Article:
Case in point, some crank called "Goldorak," though this very likely isn't his or her real name--it's so much more convenient to hide behind a pseudonym. It allows you to be brave.
This nut job won't quit. Three or four times I've had "Goldorak" snipe from the sidelines about something I'd written. First, I'd criticized some concert and "Goldorak" chimed in with the fanciful theory that everybody should get his money back for that concert. Some intelligent person swiftly shot that one down, saying, with a live event, you pay your money, you take your chances.
The next time, "Goldorak" came up with a reactionary screed about a concert I didn't even like very much. He didn't either, apparently, though I doubt he'd even gone.
One thing is clear, "Goldorak" isn't blessed with the ability to read.
Most recently, "Goldorak" sounded off about Yuri Bashmet, the Russian violist who's coming with his Moscow Soloists to play at the Orpheum. "Goldorak" claimed he's a has-been and is always drunk onstage. That wasn't my impression the last time I heard him recently.
I know it's inadvisable to even mention cranks like "Goldorak" because the minute you do, it empowers them and you become part of their delusional system. But this person writes a lot and it's always something stupid and cranky.
If you're unlucky enough to come across the name "Goldorak", take it with a pound of salt.

Friday, January 22, 2010

To Russia with Love

On Jan. 22 Vancouver cellist Eugene Osadchy was back from his teaching job at Dallas's University of Northern Texas to play for Vetta, the music series he co-founded 20-odd years ago. It's still running and deserves to be with its fine programs of chamber music which mean that the people close to the Endowment Lands of UBC have less often to go downtown to take in a concert.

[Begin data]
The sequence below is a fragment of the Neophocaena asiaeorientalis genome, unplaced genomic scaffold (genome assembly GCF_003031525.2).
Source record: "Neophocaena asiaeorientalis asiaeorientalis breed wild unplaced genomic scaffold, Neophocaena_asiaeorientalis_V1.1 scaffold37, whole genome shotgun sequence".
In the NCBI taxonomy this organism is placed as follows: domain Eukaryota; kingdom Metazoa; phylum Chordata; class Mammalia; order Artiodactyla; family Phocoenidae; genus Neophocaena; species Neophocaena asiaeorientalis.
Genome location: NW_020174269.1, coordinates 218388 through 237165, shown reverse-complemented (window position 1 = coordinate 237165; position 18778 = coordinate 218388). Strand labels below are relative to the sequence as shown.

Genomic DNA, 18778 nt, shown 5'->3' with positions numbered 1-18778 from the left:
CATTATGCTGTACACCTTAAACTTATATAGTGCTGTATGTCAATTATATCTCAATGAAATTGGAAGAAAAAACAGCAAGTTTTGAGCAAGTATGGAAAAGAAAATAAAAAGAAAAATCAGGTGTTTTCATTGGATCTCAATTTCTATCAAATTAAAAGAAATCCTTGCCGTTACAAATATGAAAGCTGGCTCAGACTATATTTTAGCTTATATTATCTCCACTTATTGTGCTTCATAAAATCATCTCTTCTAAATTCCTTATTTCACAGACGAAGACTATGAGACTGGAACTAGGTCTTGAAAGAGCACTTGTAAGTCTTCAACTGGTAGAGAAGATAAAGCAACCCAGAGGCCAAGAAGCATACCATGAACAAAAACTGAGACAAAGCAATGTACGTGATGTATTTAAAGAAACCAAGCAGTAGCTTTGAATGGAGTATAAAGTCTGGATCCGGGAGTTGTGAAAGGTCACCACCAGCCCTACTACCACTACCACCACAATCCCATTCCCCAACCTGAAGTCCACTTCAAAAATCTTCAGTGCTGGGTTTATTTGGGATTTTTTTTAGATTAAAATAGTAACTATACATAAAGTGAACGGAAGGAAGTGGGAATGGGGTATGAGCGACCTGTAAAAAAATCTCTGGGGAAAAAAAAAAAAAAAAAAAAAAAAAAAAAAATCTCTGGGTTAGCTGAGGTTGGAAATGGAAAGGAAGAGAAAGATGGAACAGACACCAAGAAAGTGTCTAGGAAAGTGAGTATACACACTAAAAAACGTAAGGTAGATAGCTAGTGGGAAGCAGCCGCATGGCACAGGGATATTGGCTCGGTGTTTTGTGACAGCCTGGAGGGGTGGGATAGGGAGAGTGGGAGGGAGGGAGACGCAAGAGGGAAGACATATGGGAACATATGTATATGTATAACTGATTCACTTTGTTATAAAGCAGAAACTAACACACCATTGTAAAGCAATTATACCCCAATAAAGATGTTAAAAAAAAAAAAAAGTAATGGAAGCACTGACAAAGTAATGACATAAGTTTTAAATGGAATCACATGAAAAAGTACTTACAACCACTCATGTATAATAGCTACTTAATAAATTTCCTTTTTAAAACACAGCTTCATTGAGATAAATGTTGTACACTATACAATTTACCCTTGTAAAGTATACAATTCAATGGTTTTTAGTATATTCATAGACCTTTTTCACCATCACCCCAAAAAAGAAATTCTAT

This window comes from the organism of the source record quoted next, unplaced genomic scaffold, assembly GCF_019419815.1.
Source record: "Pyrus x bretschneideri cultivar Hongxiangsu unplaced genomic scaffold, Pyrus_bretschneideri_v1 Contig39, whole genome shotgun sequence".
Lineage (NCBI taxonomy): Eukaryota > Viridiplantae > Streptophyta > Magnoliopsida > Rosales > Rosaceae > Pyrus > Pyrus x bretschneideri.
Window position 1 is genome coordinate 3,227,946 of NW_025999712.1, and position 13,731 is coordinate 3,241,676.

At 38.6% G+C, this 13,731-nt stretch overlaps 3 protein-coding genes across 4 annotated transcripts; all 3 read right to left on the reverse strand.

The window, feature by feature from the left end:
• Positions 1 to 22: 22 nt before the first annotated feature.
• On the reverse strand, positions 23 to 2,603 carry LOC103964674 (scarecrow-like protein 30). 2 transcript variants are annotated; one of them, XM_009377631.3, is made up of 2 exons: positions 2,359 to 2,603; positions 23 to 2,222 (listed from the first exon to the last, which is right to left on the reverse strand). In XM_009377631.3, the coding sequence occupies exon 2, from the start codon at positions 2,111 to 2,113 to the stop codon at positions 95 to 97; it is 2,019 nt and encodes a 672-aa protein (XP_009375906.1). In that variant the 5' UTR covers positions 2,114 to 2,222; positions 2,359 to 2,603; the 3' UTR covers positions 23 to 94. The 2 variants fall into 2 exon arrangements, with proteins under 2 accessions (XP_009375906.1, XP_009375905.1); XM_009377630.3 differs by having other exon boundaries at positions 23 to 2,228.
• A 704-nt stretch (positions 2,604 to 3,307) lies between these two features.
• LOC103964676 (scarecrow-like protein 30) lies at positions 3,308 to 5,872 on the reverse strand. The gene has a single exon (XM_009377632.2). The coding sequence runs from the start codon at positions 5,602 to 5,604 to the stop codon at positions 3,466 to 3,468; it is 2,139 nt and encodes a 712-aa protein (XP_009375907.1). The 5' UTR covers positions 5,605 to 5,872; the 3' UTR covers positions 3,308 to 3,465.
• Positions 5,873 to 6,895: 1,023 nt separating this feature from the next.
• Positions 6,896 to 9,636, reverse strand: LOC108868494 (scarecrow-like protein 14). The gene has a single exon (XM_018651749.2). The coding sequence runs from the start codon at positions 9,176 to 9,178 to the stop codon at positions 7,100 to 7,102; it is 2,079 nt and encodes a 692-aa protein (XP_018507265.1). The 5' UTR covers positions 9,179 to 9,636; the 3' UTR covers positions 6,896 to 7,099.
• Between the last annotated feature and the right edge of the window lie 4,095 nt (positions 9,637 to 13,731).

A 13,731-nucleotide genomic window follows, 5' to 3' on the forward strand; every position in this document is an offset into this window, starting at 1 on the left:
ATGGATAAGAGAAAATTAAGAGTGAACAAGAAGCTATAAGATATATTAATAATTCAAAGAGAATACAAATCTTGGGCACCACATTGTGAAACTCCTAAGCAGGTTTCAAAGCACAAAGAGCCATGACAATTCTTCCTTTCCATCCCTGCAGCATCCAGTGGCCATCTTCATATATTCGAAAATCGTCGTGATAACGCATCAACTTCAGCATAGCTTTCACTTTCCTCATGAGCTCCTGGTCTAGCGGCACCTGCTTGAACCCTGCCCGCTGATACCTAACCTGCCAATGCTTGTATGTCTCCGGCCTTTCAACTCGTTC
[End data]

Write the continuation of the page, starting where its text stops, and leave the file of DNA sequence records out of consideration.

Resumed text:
It was an all-Russian program with the series' artistic director and violinist Joan Blackman and the virtuosic young Russian pianist Anastasia Markina, and it was a beauty. I've never heard a better concert from Vetta.
Aside from Sergei Prokofiev's Cinq Melodies for piano and violin and Sergei Rachmaninov's Piano Trio Elegiac, Osadchy and Markina played Dmitri Shostakovich's lone cello sonata, and this was the highlight for me in a program that was consistently played with passion and artistry. Even the long early Rachmaninov trio was beautiful, making me wonder why I've never particularly liked it. But then I'd never heard it scaled so perfectly. For the first time, it seemed to make perfect sense.
Once again I wondered what it is--aside from having, I suppose, a naturally dark predisposition--that makes me particularly receptive to Russian music. I don't mean I enjoy only Russian music. A tango or a rhythm from Latin America can make me think it was only an accident of birth that put me in this hemisphere, or a piece by Edvard Grieg or Einojuhani Rautavaara will make me powerfully nostalgic for those latitudes. This is the power of music as it ought to be. It can and should dislocate you and make you feel a stranger in your own part of the world.
But the music of Russia is the most consistent in exerting this tidal pull on my aesthetic emotions: Tchaikovsky's overwhelmingly beautiful and balletic music (scales, basically), the color and plains-like spatial sense of Alexander Borodin, the splendidly brooding music of Rachmaninov, the athletic and daring harmonic clashes of Prokofiev, the braininess of Igor Stravinsky, and the virtually autobiographical music of Shostakovich, a composer who was impossible to silence though he was the most harassed of all under the apparatchiks of Joseph Stalin ... these are only the most obvious of the names I love.